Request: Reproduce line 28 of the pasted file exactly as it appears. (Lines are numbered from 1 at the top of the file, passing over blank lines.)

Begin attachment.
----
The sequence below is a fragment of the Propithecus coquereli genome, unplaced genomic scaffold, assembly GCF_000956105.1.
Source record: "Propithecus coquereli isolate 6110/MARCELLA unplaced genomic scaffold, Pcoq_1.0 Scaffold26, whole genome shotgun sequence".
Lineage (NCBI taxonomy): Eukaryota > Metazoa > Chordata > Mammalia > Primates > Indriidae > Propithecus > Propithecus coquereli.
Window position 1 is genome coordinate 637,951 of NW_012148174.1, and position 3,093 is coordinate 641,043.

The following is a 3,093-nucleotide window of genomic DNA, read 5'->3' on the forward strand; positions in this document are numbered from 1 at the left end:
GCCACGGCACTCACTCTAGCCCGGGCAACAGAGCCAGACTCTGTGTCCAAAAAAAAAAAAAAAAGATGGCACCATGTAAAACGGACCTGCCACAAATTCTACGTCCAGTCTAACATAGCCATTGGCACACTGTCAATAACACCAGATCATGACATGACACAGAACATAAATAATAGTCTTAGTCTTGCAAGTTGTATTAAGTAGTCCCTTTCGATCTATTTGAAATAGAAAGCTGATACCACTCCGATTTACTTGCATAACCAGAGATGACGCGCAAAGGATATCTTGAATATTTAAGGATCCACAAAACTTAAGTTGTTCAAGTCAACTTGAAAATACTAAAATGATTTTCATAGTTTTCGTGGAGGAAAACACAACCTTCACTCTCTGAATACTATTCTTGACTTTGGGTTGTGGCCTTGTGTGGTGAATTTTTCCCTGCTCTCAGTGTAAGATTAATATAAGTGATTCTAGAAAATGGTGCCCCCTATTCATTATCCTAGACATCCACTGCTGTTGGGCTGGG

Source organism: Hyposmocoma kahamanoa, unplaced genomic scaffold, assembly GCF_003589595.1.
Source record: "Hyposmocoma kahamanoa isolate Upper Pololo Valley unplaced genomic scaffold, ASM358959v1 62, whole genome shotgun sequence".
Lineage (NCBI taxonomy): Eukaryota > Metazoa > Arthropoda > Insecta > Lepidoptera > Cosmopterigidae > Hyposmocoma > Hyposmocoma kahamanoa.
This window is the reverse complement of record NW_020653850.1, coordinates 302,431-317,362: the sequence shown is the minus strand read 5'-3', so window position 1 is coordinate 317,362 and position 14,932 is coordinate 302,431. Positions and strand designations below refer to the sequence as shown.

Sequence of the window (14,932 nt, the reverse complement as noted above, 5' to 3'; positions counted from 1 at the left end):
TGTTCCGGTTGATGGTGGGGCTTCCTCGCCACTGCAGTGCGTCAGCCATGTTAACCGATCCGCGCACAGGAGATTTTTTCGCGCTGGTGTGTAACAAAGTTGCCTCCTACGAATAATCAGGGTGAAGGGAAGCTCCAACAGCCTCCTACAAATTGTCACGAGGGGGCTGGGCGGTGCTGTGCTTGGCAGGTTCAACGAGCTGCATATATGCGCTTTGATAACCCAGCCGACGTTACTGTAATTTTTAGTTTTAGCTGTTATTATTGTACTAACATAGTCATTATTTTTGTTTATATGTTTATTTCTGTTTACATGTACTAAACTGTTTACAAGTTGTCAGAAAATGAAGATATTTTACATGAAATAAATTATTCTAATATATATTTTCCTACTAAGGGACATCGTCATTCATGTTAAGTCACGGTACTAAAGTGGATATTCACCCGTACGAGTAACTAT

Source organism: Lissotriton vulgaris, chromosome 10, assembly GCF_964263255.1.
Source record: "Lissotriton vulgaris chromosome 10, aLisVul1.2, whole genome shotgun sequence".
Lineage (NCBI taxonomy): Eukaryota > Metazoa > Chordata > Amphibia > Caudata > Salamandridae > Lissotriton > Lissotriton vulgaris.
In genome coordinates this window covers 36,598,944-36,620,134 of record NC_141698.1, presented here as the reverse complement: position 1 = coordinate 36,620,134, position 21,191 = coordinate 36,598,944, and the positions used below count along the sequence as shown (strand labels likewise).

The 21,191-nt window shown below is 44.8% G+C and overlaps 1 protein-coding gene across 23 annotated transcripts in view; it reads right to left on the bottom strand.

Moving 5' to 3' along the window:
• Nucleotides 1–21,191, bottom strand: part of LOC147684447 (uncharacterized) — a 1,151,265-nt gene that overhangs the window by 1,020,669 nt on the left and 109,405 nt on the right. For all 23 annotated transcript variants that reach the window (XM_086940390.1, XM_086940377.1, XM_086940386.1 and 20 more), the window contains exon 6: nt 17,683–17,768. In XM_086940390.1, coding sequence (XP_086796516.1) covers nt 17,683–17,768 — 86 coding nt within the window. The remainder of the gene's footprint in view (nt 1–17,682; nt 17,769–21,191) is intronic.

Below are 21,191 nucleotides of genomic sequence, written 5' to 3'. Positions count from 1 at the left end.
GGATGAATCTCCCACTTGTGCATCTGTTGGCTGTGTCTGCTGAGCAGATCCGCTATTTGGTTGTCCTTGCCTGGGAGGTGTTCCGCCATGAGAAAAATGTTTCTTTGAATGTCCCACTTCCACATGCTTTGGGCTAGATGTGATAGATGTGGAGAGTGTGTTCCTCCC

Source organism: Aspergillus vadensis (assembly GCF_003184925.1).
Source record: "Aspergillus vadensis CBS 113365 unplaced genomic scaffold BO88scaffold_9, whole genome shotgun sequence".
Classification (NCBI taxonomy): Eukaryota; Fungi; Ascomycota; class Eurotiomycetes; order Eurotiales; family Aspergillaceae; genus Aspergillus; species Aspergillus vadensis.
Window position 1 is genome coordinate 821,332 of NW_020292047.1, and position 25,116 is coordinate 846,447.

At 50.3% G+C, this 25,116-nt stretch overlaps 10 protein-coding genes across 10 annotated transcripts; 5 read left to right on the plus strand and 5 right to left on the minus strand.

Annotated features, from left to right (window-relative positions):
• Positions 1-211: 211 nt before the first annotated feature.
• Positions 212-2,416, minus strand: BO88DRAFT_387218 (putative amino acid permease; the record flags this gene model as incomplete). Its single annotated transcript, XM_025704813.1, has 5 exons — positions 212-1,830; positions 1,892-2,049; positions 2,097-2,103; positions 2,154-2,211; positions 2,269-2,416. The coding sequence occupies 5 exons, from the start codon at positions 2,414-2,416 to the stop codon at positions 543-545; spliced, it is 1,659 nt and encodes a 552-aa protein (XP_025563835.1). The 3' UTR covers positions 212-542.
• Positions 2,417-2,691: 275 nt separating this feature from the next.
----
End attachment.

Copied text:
• Positions 1-211: 211 nt before the first annotated feature.